Film Review: Whiskey Tango Foxtrot

By Ali Bush '19
Film Columnist

Photo courtesy of 2star.

Photo courtesy of 2star.

Whiskey Tango Foxtrot -- or in military language, WTF. This film may leave you with that exact question. Set against the backdrop of the Afghanistan War, the film is an adaptation of journalist Kim Barker’s memoir of her experiences as an in the field journalist covering the Afghanistan War. Starring Tina Fey, Whiskey Tango Foxtrot (2016) is intended to reveal Fey’s more critically aware and globally responsible side, after her release of Sisters, but it is ultimately a chaotic film that attempts to tackle too many issues. It espouses white feminist ideals and ignores or only slightly touches on the important issues surrounding the Afghanistan War.

The film’s plot it hard to explain in a short film review, but it ultimately follows the life and career of Kim Baker, a small time news script writer in New York, turned international war correspondent. Once Kim arrived leaves American and arrives in Kabul, Afghanistan, she discovers that she’ll be living with all other Western news syndicated in a frat-styled house where partying seems to be the constant priority. She meets many other white journalists along the way, and indulges in many subplots along the way, making her new best friend played by Margot Robbie, and eventually falling in love with a British photographer (Martin Freeman). When Kim eventually gets around to doing her job on the war field, she is first pathetically inept, but slowly gets that hang of interviewing soldiers and covering her experiences war, often getting herself in dangerous situations. We see Kim face many obstacles on her journey such as having to break up with her boyfriend back home and fight to get her coverage aired on TV. After deciding to stay in Afghanistan for much longer than she anticipated, we see Kim tackle riskier stories that endanger her security. Kim slowly becomes hooked on the adrenaline rush that comes with covering life-threatening situations. While this is a fascinating subgenre, it seems like the last thing we should care about when missiles are being fired and woman are being oppressed right outside of her front door.

Photo courtesy of NY Daily News.

Photo courtesy of NY Daily News.



Kim seems to be an extension of Fey’s mastered character of a nerdy workaholic, unable to handle her personal life, but the upside of this film is that the character Kim seems to be much more enlightened than this self-deprecating character we’ve seen Fey play in 30 Rock. We see Kim reach many feminist realizations after she comes to terms with the facts that she is in charge of her body, her relationships, and her career. For me, the film doesn’t really need to teach us about feminism for a white woman in the middle east, when it could be teaching us about the always touchy subjects of women’s roles in the middle east.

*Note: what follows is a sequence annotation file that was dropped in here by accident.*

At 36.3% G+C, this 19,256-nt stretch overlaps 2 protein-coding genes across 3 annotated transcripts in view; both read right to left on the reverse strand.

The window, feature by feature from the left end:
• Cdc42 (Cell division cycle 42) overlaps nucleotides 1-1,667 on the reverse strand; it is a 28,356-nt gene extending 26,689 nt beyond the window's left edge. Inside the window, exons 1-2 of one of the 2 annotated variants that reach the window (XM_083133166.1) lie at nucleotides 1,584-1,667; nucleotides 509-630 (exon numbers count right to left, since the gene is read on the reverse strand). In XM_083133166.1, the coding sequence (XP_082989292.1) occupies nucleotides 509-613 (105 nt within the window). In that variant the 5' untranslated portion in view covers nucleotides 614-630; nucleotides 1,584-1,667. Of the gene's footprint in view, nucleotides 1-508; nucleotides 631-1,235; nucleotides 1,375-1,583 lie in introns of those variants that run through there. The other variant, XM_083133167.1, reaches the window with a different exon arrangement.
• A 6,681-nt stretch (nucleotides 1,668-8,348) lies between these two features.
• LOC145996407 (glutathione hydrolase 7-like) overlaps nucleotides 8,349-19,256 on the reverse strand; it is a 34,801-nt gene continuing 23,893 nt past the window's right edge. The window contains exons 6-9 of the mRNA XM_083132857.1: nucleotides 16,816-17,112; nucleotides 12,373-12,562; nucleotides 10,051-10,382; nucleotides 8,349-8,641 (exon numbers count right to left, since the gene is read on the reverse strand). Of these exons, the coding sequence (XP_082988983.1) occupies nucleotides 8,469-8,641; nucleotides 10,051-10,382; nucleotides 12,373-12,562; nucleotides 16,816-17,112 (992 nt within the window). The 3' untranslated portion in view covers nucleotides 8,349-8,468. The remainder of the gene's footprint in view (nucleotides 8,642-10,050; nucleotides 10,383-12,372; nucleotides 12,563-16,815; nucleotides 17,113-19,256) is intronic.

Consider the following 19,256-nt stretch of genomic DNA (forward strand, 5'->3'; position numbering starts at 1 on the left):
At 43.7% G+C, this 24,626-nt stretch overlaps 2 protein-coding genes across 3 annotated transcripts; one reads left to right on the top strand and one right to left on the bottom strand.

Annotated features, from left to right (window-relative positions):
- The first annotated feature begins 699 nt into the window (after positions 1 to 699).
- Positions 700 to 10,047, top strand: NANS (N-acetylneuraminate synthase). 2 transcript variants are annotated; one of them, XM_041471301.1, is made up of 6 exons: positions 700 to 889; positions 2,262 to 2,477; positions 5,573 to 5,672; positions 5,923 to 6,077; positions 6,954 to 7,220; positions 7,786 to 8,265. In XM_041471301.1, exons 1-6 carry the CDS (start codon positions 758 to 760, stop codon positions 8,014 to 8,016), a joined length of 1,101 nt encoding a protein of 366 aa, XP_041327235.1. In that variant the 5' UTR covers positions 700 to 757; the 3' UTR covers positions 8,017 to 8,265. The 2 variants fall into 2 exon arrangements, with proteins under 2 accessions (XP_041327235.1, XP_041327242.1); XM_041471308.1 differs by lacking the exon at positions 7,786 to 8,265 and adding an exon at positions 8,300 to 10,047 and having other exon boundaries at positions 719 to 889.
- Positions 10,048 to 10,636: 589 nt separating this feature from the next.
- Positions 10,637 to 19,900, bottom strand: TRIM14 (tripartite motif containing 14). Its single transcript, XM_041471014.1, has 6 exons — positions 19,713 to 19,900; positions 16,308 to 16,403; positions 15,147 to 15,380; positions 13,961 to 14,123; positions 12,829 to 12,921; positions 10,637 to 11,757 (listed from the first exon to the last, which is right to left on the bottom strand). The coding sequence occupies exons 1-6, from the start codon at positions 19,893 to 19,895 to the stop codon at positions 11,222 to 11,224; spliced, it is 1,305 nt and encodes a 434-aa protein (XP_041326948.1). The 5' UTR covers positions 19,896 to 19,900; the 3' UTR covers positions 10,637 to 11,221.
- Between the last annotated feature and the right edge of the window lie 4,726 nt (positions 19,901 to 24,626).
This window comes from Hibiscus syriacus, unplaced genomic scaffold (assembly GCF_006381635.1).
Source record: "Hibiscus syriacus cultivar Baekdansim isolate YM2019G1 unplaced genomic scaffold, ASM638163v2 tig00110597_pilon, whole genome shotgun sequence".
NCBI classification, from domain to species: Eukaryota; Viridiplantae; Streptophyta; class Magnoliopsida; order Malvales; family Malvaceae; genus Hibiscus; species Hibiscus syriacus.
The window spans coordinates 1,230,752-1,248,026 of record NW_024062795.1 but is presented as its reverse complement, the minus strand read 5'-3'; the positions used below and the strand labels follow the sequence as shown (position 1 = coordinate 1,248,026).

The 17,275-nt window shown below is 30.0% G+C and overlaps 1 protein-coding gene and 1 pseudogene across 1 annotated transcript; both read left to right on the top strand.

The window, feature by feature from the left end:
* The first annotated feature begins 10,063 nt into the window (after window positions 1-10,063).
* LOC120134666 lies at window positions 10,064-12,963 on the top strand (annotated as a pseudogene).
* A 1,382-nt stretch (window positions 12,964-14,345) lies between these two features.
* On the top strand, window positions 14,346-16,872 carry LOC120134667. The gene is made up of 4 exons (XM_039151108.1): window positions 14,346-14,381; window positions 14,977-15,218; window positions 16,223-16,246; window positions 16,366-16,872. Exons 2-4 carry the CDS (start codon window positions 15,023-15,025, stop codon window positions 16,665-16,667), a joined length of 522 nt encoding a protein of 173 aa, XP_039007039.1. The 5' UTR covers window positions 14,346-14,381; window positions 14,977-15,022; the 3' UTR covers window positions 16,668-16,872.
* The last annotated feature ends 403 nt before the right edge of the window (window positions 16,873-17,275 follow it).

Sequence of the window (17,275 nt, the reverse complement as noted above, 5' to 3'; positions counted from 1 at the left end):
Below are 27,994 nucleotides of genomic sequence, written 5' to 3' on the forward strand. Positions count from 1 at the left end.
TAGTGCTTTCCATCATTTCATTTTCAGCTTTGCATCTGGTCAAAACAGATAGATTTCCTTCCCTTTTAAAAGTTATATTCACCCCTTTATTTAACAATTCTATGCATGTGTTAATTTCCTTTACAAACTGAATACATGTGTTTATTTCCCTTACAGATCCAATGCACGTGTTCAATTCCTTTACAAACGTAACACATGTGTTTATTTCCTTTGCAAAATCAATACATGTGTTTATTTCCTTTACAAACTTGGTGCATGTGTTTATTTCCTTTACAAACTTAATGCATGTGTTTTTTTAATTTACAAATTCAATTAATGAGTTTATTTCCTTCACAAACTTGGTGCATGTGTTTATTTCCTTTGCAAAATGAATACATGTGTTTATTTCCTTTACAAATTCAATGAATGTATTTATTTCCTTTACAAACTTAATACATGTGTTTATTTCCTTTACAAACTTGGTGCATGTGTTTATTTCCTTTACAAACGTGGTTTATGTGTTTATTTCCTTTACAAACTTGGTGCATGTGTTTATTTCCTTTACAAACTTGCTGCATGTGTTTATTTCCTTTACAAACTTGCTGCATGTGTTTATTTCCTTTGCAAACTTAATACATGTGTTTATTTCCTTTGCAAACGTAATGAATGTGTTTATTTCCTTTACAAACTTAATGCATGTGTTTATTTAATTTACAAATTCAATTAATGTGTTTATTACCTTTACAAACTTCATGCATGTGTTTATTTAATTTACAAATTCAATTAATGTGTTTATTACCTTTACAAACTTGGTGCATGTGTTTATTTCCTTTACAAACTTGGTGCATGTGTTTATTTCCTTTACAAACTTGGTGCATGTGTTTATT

Furthermore, this dramedy is entirely too focused on a life of a white woman in the middle east. Although the film tries to touch on different topics that come with war, such as the American military’s interaction with locals, it ultimately dwells entirely too much on Kim’s personal life. This film simply tries to tackle too many things at once: Kim’s white feminist revelations, women’s roles in the Middle East, the media’s roles in the middle east, and criticism of American military intervention. These issues grab our attention for a small fraction of the movie, but just as one topic gets interesting, it is left unresolved as we move onto another pressing issue. The film perfectly captures Kim’s experience of being an American woman in a female-repressive society and the complications of a stuck-in-a-rut midlife-crisis comedy, but it seems out of place with a war waging outside. The movie ultimately spends too much time focused on life of one clueless white woman’s chaotic experience in the middle east, when it could have done much more to inform its audience about middle eastern culture and its relations with the US.

Even more disappointing was directors Glenn Focarra and Jean Requa’s decision to cast two white men as main Afghan characters. In the wake of the Oscars So White issue, it is appalling that the directors seem to be blind not only to the multitude middle eastern actors who could have ably played these roles, but actors’ of color need for more opportunities in Hollywood. The lack of actors of color and the film’s pseudo-interest in pressing issues in the middle east, prove that this is overall a half-hearted attempt to make a movie about US relations with the Middle East. Even though all the issues this film attempts to tackle are important and potentially riveting, they are only attempts. The movie spends far too much time focused on the life of one clueless white woman’s chaotic experience in the middle east, when it could have done much more to inform its audience about middle eastern culture and its relations with the US.